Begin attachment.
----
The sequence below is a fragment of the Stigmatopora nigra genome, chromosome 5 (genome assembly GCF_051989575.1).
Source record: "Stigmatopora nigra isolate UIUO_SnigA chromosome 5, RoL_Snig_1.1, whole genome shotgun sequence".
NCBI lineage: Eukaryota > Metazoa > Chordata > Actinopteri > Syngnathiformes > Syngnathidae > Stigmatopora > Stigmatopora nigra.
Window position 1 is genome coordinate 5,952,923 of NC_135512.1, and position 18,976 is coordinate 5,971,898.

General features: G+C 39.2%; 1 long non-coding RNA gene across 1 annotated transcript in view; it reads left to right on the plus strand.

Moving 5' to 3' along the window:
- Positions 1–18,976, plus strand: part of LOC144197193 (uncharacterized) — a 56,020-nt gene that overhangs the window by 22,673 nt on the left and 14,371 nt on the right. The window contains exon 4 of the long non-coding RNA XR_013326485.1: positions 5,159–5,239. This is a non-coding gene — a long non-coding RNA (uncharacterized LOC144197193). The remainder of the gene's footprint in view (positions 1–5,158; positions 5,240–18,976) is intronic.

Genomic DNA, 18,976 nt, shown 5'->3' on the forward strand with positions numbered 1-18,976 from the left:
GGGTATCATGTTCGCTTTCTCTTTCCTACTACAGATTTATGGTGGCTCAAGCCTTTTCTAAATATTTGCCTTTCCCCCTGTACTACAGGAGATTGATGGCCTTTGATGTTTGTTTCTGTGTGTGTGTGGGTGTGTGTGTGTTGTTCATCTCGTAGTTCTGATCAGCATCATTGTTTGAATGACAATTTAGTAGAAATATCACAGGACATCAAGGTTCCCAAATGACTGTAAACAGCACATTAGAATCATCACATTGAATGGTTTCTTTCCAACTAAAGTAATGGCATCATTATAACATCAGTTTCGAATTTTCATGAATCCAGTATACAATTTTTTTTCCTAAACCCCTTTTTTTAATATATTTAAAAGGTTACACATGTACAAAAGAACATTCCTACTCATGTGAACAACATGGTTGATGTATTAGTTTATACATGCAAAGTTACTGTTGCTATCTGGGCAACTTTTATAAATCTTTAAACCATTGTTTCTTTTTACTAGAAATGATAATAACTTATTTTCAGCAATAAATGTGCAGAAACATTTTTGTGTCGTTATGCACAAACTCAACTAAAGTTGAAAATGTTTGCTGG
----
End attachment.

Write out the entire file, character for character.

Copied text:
The sequence below is a fragment of the Stigmatopora nigra genome, chromosome 5 (genome assembly GCF_051989575.1).
Source record: "Stigmatopora nigra isolate UIUO_SnigA chromosome 5, RoL_Snig_1.1, whole genome shotgun sequence".
NCBI lineage: Eukaryota > Metazoa > Chordata > Actinopteri > Syngnathiformes > Syngnathidae > Stigmatopora > Stigmatopora nigra.
Window position 1 is genome coordinate 5,952,923 of NC_135512.1, and position 18,976 is coordinate 5,971,898.

General features: G+C 39.2%; 1 long non-coding RNA gene across 1 annotated transcript in view; it reads left to right on the plus strand.

Moving 5' to 3' along the window:
- Positions 1–18,976, plus strand: part of LOC144197193 (uncharacterized) — a 56,020-nt gene that overhangs the window by 22,673 nt on the left and 14,371 nt on the right. The window contains exon 4 of the long non-coding RNA XR_013326485.1: positions 5,159–5,239. This is a non-coding gene — a long non-coding RNA (uncharacterized LOC144197193). The remainder of the gene's footprint in view (positions 1–5,158; positions 5,240–18,976) is intronic.

Genomic DNA, 18,976 nt, shown 5'->3' on the forward strand with positions numbered 1-18,976 from the left:
GGGTATCATGTTCGCTTTCTCTTTCCTACTACAGATTTATGGTGGCTCAAGCCTTTTCTAAATATTTGCCTTTCCCCCTGTACTACAGGAGATTGATGGCCTTTGATGTTTGTTTCTGTGTGTGTGTGGGTGTGTGTGTGTTGTTCATCTCGTAGTTCTGATCAGCATCATTGTTTGAATGACAATTTAGTAGAAATATCACAGGACATCAAGGTTCCCAAATGACTGTAAACAGCACATTAGAATCATCACATTGAATGGTTTCTTTCCAACTAAAGTAATGGCATCATTATAACATCAGTTTCGAATTTTCATGAATCCAGTATACAATTTTTTTTCCTAAACCCCTTTTTTTAATATATTTAAAAGGTTACACATGTACAAAAGAACATTCCTACTCATGTGAACAACATGGTTGATGTATTAGTTTATACATGCAAAGTTACTGTTGCTATCTGGGCAACTTTTATAAATCTTTAAACCATTGTTTCTTTTTACTAGAAATGATAATAACTTATTTTCAGCAATAAATGTGCAGAAACATTTTTGTGTCGTTATGCACAAACTCAACTAAAGTTGAAAATGTTTGCTGG